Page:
The list author says: "Some books have tags:[UG] undergraduate level; [AUG] advanced UG; [G] graduate level.

Most of the math and physics I know I've taught myself. My experience has been that it's generally a mistake to try to learn mathematics from physics books.

Picks are biased toward relativity, quantum mechanics and elementary particle physics.

More specialized or advanced material is toward the beginning. Search down until you reach your comfort zone :)

Hopefully my experience as reflected in this list will be of help to you!"

"[AUG] Phenomenally good intro to Lie groups and Lie algebras via matrix groups. Very concise: about 137 pp ex exercises (no solutions). Prereqs: multivariable calculus & basic analysis; abstract algebra (groups, fields, morphisms, conjugation) and linear algebra. Fast pace, no frills but crystal clear. Must be the best intro by a long shot! Author's AMS webpage has 10th ch on roots and errata."

"[AUG] Extremely concise but well-written. For math majors so be prepared - must be comfortable with abstract algebra among other areas! If you can hack the math, it's a great introduction to math powering the Standard Model of elementary particles!"

"[AUG] Concise, modern introduction geared toward relativity! Having struggled with tensors and been frustrated by the inadequate exposition in relativity books, I was happy to discover this beauty! Check it out via the Search Inside function. Great price too! Cf. Kay's "Schaum's Outline of Tensor Calculus" below."

"[AUG] Solid intro for self-study based on older components approach; covers many topics incl. special relativity. For special and general relativity, learning tensor calculus is a must and this is one of the best - and by far cheapest - book I've found on the subject. My first pick though is Ahsan's "Tensor Analysis with Applications", especially if you're into relativity."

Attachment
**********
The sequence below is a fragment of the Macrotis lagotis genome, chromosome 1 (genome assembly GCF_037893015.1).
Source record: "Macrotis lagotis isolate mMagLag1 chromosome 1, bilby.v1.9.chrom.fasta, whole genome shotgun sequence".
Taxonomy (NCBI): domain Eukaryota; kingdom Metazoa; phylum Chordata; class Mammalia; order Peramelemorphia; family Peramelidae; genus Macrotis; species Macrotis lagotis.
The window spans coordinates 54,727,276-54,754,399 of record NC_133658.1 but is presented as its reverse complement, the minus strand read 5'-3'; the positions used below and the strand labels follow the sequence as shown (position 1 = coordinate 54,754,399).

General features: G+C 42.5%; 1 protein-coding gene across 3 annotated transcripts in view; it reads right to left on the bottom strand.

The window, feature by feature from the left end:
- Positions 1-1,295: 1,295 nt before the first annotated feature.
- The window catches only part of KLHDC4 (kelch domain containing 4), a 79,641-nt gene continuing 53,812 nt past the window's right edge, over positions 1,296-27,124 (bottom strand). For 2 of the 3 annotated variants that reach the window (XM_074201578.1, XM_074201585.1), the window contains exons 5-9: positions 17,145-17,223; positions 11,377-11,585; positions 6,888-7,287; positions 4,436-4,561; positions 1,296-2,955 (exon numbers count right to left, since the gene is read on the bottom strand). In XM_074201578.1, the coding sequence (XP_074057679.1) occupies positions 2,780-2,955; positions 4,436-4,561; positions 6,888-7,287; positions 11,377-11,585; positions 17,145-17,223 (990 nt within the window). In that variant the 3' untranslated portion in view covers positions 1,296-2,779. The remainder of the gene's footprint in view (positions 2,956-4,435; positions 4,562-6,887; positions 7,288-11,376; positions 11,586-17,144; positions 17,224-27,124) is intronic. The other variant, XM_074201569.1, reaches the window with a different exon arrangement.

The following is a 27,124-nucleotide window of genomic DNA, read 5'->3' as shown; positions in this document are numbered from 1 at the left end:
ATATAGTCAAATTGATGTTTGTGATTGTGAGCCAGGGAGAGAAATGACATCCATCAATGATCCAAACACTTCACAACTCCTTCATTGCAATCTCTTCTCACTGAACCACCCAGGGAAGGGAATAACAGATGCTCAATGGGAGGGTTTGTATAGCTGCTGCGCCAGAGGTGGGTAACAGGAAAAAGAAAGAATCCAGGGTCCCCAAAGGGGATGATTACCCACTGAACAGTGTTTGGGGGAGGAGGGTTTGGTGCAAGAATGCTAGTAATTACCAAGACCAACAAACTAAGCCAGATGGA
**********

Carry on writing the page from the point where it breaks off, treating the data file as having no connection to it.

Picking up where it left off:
"[G] If you want the real math underlying general relativity, here it is, in a pedagogically brilliant form. Really for mathematicians so be forewarned strong math skills including previous background in differential manifolds required"

"[G] Lucid mathematical development, written in a very readable style. Must know advanced linear algebra (e.g., operators), some abstract algebra e.g. modules), typical classical math for grad physics or math majors. Unique, I think, and really superb."

"[G] Superb intro to HS theory! Clear, careful, concise exposition for those not wanting to fill in important material via exercises, a practice I detest. Prereqs: linear algebra; some analysis, topology, group theory. Nice pace: Hilbert spaces on p. 23; spectrum p.158. Has spectral analysis of unbounded self-adjoint operators. Anyone interested in HS formalism of QM should check it out!"

"[AUG/G] Lucid presentation, concise & self-study friendly. Covers fewer topics than Lee's Intro to Smooth Manifolds and is less detailed. So you won't get "lost in the trees". I used both books to great advantage. Tu is one of my favorites! Make sure you get the new edition (pictured)!"

"[G] Amazing book, best in class for self-study. Anyone wanting to understand the mathematics underlying general relativity would profit from reading this book. It is long but that's because Lee provides a lot of clarifying discussion along with the math. But make sure you have the requisite background first."

"[AUG] Excellent for self-study. Very notation heavy topic so requires perserverance! Many people also recommend Pressley, Elementary Diff. Geo, but overall I preferred this one. Great preparation for more advanced book like Lee, Intro to Smooth Manifolds, or Tu's An Introduction to Manifolds."

"[AUG] Haven't studied this new [2010] contender but from what I've seen via google books or Amazon's search inside function, this looks like a really nice, concise introduction suitable for self-study. Recommend checking it out before deciding on a first book."

"[AUG/G] Provides necessary background for understanding the math underlying quantum mechanics. Exceptionally well-written, suitable for self-study. I really enjoyed the presentation."

"[AUG] Deservedly a classic! Fine for self-study; covers a lot of territory and has answers to odd questions. Recommend first getting some background in topology and metric spaces, not to mention linear algebra and calculus."